The U.S. government still classifies cannabis as a schedule 1 drug (those with a high potential for abuse and the potential to create severe psychological and/or physical dependence), and full legalization on the national level appears unlikely in the near term. But the states have taken the lead in cannabis reform, reflecting voter sentiment as well as the hope that revenues from legalization will help support state budgets. For example, tax receipts have topped $250 million annually in Oregon, Colorado, and California—exceeding expectations in both Oregon and Colorado. And Washington State raked in $358 million in taxes for the state.
All but three U.S. states have okayed some form of medical cannabis use. Ten states and the District of Columbia have legalized it for recreational use. Fifteen states have decriminalized cannabis possession. And federal law now prohibits prosecution of people who comply with state medical cannabis laws. The positive economic impact of legal sales on government coffers may raise the prospects for federal legalization.
However, if the market for legal cannabis products is to realize its full potential, we also believe that consumers will have to shy away from illicit products. Key factors will be the relative price of legal versus illicit products (including the cost of regulation and associated fees and taxes), the actual or perceived differences in quality and/or safety, the ease of purchase, and the product's availability. Consumers could choose to stay with their existing illicit supply source rather than buy legal cannabis. That option might prove appealing if the regulated THC dosage in legal products is lower than they want, or if legal recreational consumption is limited to cannabis only in certain foods and beverages. With many estimates projecting that medicinal uses will make up about a third of consumption, a non-medical illicit market could constitute upwards of 50% of the market in the future if regulation is too onerous.
Given the growth potential of legal cannabis, a handful of companies have opportunistically entered the cannabis market hoping to capitalize on early stage investments. These early entrants cover a broad spectrum of the consumer products sector, including lawn and garden company The Scotts Miracle-Gro Co., Anheuser-Busch InBev Worldwide Inc. (ABI), premium wine marketer Constellation Brands Inc., and tobacco giant Altria Group Inc. Other sectors such as apparel, non-alcoholic beverages (NABs), and snack companies have made peripheral product launches with hemp and cannabis infused drinks but have not committed meaningful capital.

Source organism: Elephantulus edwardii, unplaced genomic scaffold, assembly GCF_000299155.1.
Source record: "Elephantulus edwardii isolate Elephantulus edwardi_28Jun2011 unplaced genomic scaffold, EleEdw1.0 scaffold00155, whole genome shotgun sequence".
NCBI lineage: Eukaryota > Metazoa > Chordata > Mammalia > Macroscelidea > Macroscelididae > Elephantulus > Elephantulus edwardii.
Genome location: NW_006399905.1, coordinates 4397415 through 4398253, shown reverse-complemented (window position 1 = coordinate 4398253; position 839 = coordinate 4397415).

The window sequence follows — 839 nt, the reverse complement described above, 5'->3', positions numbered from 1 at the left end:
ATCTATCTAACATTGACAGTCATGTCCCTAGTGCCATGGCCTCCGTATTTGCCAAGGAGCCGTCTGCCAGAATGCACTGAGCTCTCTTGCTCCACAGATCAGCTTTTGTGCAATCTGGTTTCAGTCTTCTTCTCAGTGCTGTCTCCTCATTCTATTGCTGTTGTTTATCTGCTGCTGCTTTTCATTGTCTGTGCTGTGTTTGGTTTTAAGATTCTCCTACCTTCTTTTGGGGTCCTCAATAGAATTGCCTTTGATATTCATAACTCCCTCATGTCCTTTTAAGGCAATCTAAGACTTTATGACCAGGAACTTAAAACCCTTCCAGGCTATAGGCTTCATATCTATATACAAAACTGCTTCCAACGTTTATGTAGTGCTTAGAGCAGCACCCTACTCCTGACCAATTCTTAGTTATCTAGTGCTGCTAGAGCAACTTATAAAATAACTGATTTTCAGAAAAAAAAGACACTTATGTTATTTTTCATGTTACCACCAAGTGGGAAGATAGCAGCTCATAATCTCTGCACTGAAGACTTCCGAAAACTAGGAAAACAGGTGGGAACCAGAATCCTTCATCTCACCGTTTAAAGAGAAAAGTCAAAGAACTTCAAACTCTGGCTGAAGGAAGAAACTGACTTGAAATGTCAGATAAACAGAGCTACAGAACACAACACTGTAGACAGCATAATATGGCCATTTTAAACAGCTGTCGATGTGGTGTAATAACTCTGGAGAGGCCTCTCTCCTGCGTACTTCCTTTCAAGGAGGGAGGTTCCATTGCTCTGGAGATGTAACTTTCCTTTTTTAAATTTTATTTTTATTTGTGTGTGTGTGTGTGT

There are, however, several notable industry leaders that are either on the sidelines or taking a much more cautious approach. The Coca-Cola Co. has repeatedly quelled rumors that is exploring entry into cannabis, while Molson Coors Brewing Co. has only dabbled at offering cannabis infused beverages. The CEO of snacking company Mondelez International Inc. recently acknowledged that it is considering CBD-infused snacks, though we believe the company will move cautiously, possibly creating new product lines while leaving its core family-focused brands CBD-free. Nevertheless, with key players already committing large amounts of capital in the category, the corporate wallflowers may find themselves pressured to finally join the dance.
Growth Versus Disruption
With many traditional consumer product categories facing secular changes in consumer tastes and shopping habits, the case for investing in cannabis is not only opportunistic, but potentially defensive. In addition to being a first mover in a new category with healthy growth prospects, developing a cannabis alternative may be a good strategy for companies that sell products which could face significant cannabis disruption. We have plotted (see table 1 below) which consumer sectors, in our opinion, face either a risk or an opportunity from cannabis, and whether the impact could be high, medium, or low. Sector summaries follow.
|Cannabis Opportunities And Risks In The Consumer Goods Sector|
|Consumer Sector||Risk or Opportunity||Cannabis Impact On Sector||Comments|
|Alcoholic Beverage||Risk||High||With projected volumes in decline for much of the industry, lost share to cannabis consumption could be disruptive.|
|Tobacco||Opportunity||Medium||Expansion into cannabis could help offset the secular decline in combustible cigarrete sales.|
|Non Alcoholic Beverage||Opportunity||Low||Cannabis flavored alternatives could provide another avenue for growth, but companies will likely focus on categories like ready-to-drink coffees, flavored water, and energy, that are already fast-growing.|